However, bathrooms have been carefully modernised with conservation in mind and curtains, carpets and new beds were installed in 2016. The heating and hot water systems have also been revamped, providing a level of luxury that does Lutyens’ designs great justice.


Private chef Lottie Brook will provide us with luxurious vegetarian meals throughout your stay.


Apart from the farming activity, Lambay is host to a wide variety of wildlife, including fallow deer, wallabies, rabbits, and notably, Atlantic and common seals.


The island is also one of the most important sea bird nesting colonies off the coast of Europe and has been designated a Special Protection Area. Cormorants, shags, guillemots, razorbills, puffins, kittiwakes and fulmars can be observed at close quarters with ease.


The glories of the island are the 16th-century castle, modified and extended by Edwin Lutyens between 1908 and 1910, and the gardens, originally designed by Gertrude Jekyll. Massive rampart walls encircle the castle, together with its terraced gardens.


In addition to the castle, Lutyens modified the farm buildings, bothy, chapel and Coastguard Cottages, which were built from local stone. In the 1920’s Lutyens was commissioned to build the Real Tennis Court on the sea front and finally, the White House in the 1930’s. Together these buildings form a harmonious architectural complex that complements the natural landscape. 


The island offers good walking with impressive views and, in the harbour, low tide reveals a large sandy beach, rock pools and a swimming area.


BOOTS - There is a large number of Wellington boots in a range of sizes, which you are welcome to borrow during your stay.

  1.  16th Century Castle and grounds

  2.  Real Tennis Courts

  3.  Horbour with sandy beach

  4.  Site of Bronze Age finds and Hiberno-Roman finds

  5.  Chapel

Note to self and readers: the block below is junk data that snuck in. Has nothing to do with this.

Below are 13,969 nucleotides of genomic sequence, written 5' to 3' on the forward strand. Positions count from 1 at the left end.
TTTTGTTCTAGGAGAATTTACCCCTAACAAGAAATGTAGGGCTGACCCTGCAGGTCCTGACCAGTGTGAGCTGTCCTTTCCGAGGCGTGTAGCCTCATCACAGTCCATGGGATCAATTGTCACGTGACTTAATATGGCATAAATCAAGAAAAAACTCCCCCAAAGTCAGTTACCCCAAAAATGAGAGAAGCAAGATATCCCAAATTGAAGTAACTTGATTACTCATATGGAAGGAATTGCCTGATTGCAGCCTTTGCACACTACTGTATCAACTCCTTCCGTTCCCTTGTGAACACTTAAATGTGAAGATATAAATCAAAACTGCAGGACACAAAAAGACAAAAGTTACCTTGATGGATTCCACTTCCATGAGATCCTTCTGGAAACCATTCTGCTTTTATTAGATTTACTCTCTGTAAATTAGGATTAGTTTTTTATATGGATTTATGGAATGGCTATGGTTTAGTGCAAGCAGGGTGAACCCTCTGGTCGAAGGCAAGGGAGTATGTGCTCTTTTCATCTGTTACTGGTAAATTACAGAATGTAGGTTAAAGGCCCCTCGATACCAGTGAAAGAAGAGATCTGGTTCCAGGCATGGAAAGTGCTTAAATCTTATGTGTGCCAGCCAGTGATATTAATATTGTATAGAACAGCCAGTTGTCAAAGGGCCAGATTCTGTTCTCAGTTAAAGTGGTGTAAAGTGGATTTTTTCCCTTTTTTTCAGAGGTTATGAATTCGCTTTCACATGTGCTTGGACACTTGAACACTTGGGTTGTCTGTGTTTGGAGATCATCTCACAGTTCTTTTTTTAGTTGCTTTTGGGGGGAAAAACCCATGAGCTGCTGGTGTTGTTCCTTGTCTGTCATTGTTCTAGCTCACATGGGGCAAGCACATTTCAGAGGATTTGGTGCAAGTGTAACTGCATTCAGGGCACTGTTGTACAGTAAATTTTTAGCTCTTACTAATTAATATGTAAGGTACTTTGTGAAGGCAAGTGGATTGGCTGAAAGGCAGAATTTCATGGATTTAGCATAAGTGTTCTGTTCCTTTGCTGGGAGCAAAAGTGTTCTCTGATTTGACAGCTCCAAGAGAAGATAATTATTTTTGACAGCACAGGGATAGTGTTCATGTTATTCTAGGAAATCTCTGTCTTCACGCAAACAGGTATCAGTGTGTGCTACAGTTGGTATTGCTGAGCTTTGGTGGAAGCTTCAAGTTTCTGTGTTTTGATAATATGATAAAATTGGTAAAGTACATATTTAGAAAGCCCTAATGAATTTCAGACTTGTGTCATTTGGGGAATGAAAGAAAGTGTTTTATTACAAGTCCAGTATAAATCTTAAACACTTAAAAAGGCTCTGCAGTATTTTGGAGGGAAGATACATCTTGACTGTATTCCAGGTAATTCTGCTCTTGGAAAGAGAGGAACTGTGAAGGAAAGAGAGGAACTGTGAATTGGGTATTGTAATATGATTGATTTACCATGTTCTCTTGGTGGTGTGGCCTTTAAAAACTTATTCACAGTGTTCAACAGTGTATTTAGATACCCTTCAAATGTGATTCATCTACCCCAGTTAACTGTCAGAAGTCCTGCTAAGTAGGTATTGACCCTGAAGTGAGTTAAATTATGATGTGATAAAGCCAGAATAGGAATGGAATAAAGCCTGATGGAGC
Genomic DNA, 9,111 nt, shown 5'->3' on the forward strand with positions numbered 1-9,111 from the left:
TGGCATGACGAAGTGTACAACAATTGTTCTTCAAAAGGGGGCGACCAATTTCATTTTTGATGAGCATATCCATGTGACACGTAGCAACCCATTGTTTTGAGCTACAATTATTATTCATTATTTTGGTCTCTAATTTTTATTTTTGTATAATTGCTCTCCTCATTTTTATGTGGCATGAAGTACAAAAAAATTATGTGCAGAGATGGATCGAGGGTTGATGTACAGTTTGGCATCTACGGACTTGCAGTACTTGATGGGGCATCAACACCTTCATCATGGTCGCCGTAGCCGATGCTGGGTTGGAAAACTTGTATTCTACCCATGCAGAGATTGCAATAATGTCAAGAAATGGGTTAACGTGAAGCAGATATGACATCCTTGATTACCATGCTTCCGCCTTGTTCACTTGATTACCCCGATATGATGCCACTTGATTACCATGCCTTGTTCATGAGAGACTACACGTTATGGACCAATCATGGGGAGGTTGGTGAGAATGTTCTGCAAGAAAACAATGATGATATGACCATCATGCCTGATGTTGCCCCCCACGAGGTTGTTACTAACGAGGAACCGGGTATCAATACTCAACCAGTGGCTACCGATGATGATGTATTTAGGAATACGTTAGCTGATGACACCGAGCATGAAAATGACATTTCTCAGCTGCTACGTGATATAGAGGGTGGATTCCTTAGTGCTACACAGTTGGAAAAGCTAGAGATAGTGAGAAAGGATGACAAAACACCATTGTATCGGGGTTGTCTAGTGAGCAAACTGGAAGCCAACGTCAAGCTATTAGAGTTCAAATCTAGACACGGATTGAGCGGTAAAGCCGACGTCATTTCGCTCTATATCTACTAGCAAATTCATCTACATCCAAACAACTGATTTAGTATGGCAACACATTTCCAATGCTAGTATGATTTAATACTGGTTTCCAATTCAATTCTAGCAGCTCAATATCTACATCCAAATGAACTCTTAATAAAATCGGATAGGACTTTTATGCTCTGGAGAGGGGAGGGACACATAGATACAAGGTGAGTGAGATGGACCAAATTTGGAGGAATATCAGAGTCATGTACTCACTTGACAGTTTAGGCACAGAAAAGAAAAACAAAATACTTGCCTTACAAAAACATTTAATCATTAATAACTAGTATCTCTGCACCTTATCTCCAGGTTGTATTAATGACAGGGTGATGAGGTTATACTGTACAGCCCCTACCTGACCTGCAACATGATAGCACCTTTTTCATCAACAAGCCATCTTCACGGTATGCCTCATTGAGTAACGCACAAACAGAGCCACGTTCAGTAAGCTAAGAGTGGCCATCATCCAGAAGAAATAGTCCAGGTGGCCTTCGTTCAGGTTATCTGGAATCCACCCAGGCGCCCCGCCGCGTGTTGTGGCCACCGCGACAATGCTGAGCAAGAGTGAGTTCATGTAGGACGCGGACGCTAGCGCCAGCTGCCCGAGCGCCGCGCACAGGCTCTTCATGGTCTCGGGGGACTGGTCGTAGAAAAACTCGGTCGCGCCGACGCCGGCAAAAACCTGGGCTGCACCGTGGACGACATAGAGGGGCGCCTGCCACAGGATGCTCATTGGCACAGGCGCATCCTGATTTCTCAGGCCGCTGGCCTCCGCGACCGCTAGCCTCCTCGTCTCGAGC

6.  Fosse of Norman Fort

  7.  Cottage and residential complex

  8.  Seals

  9.  Shags, cormorants

  10.  Seals

  11.  Promontory fort

  12.  Promontory fort

  13.  Guillemots, fulmars, puffins, kittiwakes, razorbills

  14.  Neolithic tumulus

  15.  Axe-head sites

  16.  Seals

  17.  Shags

  18.  Seals

  19.  Kittiwakes, fulmars, shags

  20.  Seals

  21.  Tayleur Bay, scene of the wreck of RMS Tayleur

  22.  Razorbills, guillemots

  23.  Kittiwakes


Please make your way to Malahide when you arrive in Dublin. 


Dublin Airport to Malahide

Malahide is approximately 20 minutes by road from Dublin Airport; a regular size taxi costs approximately €15-18.


Dublin Ferry Port to Malahide

Malahide is approximately 35 minutes by road from Dublin Ferry Port; a regular size taxi costs approximately €30-35.

Directions to Malahide Town Centre

The meeting point is Gibney's of Malahide on New Street, a traditional local pub in the centre of Malahide town. This is well placed if you wish to collect supplies before travelling to Lambay. The Marina Centre is a five minute walk from Gibney's and the town centre.


If heading straight for the Marina, tell your taxi driver to drive through the Marina Village (under the arch) and straight to the end where you will see a giant anchor sculpture by the Marina Centre, and your skipper will meet you outside White’s Laundry. If it is raining you are welcome to wait inside the Marina Centre, which can be accessed through the double doors to the left of the giant anchor.

Scheduled Boat Transfer Outward (which you MUST make) on Thursday 25th January: 3pm

Scheduled Boat Transfer Return (which you MUST make) on Monday 29th January: 10am.

For those with flights, we strongly recommend flights departing no earlier than 16:00

20kg limit on luggage per person.


Weather in Ireland in January is chilly, so wrap up warm. Average day time temperature is around 5 °C and can get colder at nights. Days are often bright, cold and sunny, but weather on the island changes fast and you must be prepared for rain.


Bring layers and waterproofs to enjoy Lambay outdoors, and cosy slippers or socks for indoors where you can warm up by the cosy fire in the White House.


For fees and further information, please write to Miriam Gosling at

Questions about Lambay, the region or local travel? Write to Millie Baring at

The fees include:

·    Writing workshops and advice sessions

·    Accommodation for 4 nights/5 days

·    All your meals: 4 breakfasts, 3 lunches, 4 dinners  

·    Morning and afternoon refreshments

·    Use of island wi-fi, sitting rooms, library, gardens, and local know-how

Room Options

·    Single-occupancy super-king bedroom

·    Shared occupancy super-king or twin bed

Fees do not include airfare, travel insurance, additional accommodations or personal expenses.